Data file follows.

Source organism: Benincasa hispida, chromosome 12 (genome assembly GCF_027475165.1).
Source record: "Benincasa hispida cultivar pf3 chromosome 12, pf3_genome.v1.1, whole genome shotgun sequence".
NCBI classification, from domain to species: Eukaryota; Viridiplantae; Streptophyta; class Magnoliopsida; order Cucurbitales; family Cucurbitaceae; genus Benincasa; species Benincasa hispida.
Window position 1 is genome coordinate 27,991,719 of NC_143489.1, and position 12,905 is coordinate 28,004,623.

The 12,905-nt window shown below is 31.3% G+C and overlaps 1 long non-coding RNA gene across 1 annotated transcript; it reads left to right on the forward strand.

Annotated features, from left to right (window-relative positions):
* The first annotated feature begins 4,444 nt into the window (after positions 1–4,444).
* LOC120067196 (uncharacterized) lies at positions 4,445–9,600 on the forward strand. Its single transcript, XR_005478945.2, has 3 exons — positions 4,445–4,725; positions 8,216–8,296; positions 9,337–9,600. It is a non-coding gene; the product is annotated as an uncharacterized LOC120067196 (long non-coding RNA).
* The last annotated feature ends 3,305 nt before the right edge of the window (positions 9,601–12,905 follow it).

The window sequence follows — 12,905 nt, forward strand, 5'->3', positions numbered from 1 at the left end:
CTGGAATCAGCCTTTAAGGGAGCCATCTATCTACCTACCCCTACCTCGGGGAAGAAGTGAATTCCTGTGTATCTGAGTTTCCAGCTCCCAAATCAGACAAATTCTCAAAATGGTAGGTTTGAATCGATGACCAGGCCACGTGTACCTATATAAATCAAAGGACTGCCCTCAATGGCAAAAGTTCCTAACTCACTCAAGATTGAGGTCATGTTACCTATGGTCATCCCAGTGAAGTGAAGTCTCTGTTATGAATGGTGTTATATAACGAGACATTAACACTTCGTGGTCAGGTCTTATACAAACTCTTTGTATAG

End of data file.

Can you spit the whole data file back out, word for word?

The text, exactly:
Source organism: Benincasa hispida, chromosome 12 (genome assembly GCF_027475165.1).
Source record: "Benincasa hispida cultivar pf3 chromosome 12, pf3_genome.v1.1, whole genome shotgun sequence".
NCBI classification, from domain to species: Eukaryota; Viridiplantae; Streptophyta; class Magnoliopsida; order Cucurbitales; family Cucurbitaceae; genus Benincasa; species Benincasa hispida.
Window position 1 is genome coordinate 27,991,719 of NC_143489.1, and position 12,905 is coordinate 28,004,623.

The 12,905-nt window shown below is 31.3% G+C and overlaps 1 long non-coding RNA gene across 1 annotated transcript; it reads left to right on the forward strand.

Annotated features, from left to right (window-relative positions):
* The first annotated feature begins 4,444 nt into the window (after positions 1–4,444).
* LOC120067196 (uncharacterized) lies at positions 4,445–9,600 on the forward strand. Its single transcript, XR_005478945.2, has 3 exons — positions 4,445–4,725; positions 8,216–8,296; positions 9,337–9,600. It is a non-coding gene; the product is annotated as an uncharacterized LOC120067196 (long non-coding RNA).
* The last annotated feature ends 3,305 nt before the right edge of the window (positions 9,601–12,905 follow it).

The window sequence follows — 12,905 nt, forward strand, 5'->3', positions numbered from 1 at the left end:
CTGGAATCAGCCTTTAAGGGAGCCATCTATCTACCTACCCCTACCTCGGGGAAGAAGTGAATTCCTGTGTATCTGAGTTTCCAGCTCCCAAATCAGACAAATTCTCAAAATGGTAGGTTTGAATCGATGACCAGGCCACGTGTACCTATATAAATCAAAGGACTGCCCTCAATGGCAAAAGTTCCTAACTCACTCAAGATTGAGGTCATGTTACCTATGGTCATCCCAGTGAAGTGAAGTCTCTGTTATGAATGGTGTTATATAACGAGACATTAACACTTCGTGGTCAGGTCTTATACAAACTCTTTGTATAG